It’s not about urban vs. rural

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RALEIGH — How should we respond to the urban-rural divide? The question has legions of politicians, scholars, journalists and businesses scrambling for answers.

I respect their efforts. But I feel compelled to point out, respectfully, that the question is poorly conceived. Most people live in neither truly urban nor truly rural places. They reside in suburbs — in inner suburbs within a short drive of a truly urban downtown, in outer suburbs further out on the fringe of major metropolitan areas, or in the suburbs of smaller cities such as North Carolina’s Hickory, Salisbury or Greenville.

People who live in the suburbs, broadly defined, tend to reside in single-family homes and rely on personal automobiles for the vast majority of their transportation needs. These are personal preferences they have chosen to satisfy, not grim realities they’d rather escape.

In the aftermath of the Great Recession, there was an uptick in transit usage and in demand for downtown apartments and condos. Some excitable analysts thought these choices signified the beginning of a major turn towards “new urbanism,” perhaps driven by Millennials with fundamental different values and preferences than those of their parents and grandparents.

But Millennials aren’t so different, after all. As economic conditions and job opportunities have improved, many have been looking for opportunities to buy cars and homes, often in the suburbs where many would prefer to rear their anticipated or recently born children.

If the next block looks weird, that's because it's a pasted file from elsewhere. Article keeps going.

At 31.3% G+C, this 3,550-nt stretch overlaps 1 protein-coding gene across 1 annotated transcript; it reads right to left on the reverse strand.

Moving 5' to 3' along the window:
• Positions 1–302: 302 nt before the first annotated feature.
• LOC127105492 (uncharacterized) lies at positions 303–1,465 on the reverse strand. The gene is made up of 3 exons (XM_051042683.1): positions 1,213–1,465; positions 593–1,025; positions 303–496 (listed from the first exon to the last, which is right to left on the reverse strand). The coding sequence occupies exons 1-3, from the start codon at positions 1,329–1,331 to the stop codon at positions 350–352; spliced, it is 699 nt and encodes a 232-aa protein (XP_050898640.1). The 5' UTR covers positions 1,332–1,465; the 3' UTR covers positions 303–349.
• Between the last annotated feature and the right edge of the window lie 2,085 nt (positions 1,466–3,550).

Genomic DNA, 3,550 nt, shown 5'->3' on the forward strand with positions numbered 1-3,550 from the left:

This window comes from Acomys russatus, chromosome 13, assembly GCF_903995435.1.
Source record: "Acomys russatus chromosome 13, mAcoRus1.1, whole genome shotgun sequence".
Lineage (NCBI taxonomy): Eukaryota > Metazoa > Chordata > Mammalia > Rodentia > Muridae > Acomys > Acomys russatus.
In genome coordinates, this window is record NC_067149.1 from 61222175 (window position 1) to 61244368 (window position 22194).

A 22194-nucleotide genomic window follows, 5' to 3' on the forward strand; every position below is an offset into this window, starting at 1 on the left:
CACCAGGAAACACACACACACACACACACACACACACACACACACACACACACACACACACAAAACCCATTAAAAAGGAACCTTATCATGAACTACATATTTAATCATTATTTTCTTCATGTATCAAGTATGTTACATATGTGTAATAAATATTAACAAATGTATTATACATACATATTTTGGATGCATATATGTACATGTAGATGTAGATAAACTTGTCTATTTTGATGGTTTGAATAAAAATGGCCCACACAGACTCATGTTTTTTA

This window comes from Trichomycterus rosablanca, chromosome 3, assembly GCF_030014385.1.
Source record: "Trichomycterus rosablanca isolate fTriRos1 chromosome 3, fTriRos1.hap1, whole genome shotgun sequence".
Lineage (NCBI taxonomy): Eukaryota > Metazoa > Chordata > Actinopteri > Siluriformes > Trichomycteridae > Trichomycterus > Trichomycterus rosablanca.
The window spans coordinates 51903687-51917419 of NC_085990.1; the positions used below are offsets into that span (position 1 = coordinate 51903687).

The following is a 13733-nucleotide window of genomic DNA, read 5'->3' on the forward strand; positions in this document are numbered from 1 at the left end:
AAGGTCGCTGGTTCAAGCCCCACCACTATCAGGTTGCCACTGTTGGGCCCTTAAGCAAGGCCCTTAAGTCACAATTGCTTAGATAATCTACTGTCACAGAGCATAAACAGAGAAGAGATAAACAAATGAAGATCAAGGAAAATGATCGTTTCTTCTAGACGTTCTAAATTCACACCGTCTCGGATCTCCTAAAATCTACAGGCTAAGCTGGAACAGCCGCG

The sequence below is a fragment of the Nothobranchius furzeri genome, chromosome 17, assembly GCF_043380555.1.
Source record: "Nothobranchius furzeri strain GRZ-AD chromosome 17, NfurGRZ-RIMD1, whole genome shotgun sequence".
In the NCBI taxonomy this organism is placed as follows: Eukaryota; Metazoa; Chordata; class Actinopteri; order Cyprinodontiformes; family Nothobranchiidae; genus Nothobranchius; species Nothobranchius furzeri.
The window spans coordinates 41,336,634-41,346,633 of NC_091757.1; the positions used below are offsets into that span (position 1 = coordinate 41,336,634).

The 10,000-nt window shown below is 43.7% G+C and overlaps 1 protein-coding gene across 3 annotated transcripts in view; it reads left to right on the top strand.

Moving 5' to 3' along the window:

From a policy perspective, the resumption of an overall societal trend towards suburbanization has clear implications. For example, like many other states, North Carolina has inadequate road capacity to handle current and projected traffic.

Over the past decade, state policymakers of both parties have made some real progress on the issue. There is still a gap, however. Can we close it by getting people out of their cars altogether, by expanding transit service and bike paths while discouraging low-density development? If you think so, I would submit you are mixing up your urbanist dreams with our suburban realities.

As for politics, the 2018 midterms should have dispelled any sense that “urban vs. rural” adequately conveys the sharpest competition between Democrats and Republicans. As a New York Times reporting team explained in a recent piece, many of this year’s Democratic gains in U.S. House seats — and, I would add, in North Carolina legislative seats — came in suburban areas.

Suburban districts flipped in 2018 for a variety of reasons, including the effects of the president’s persona on the GOP brand as well as good candidate recruitment and message discipline by Democrats. The key point is that many of these Republican-to-Democrat flips were by small margins. They’ll be competitive again in 2020 — but only for candidates who avoid the rhetorical trap of “urban vs. rural.” That’s not the story here.

John Hood (@JohnHoodNC) is chairman of the John Locke Foundation and appears on “N.C. Spin,” broadcast statewide Fridays at 7:30 p.m. and Sundays at 12:30 p.m. on UNC-TV.

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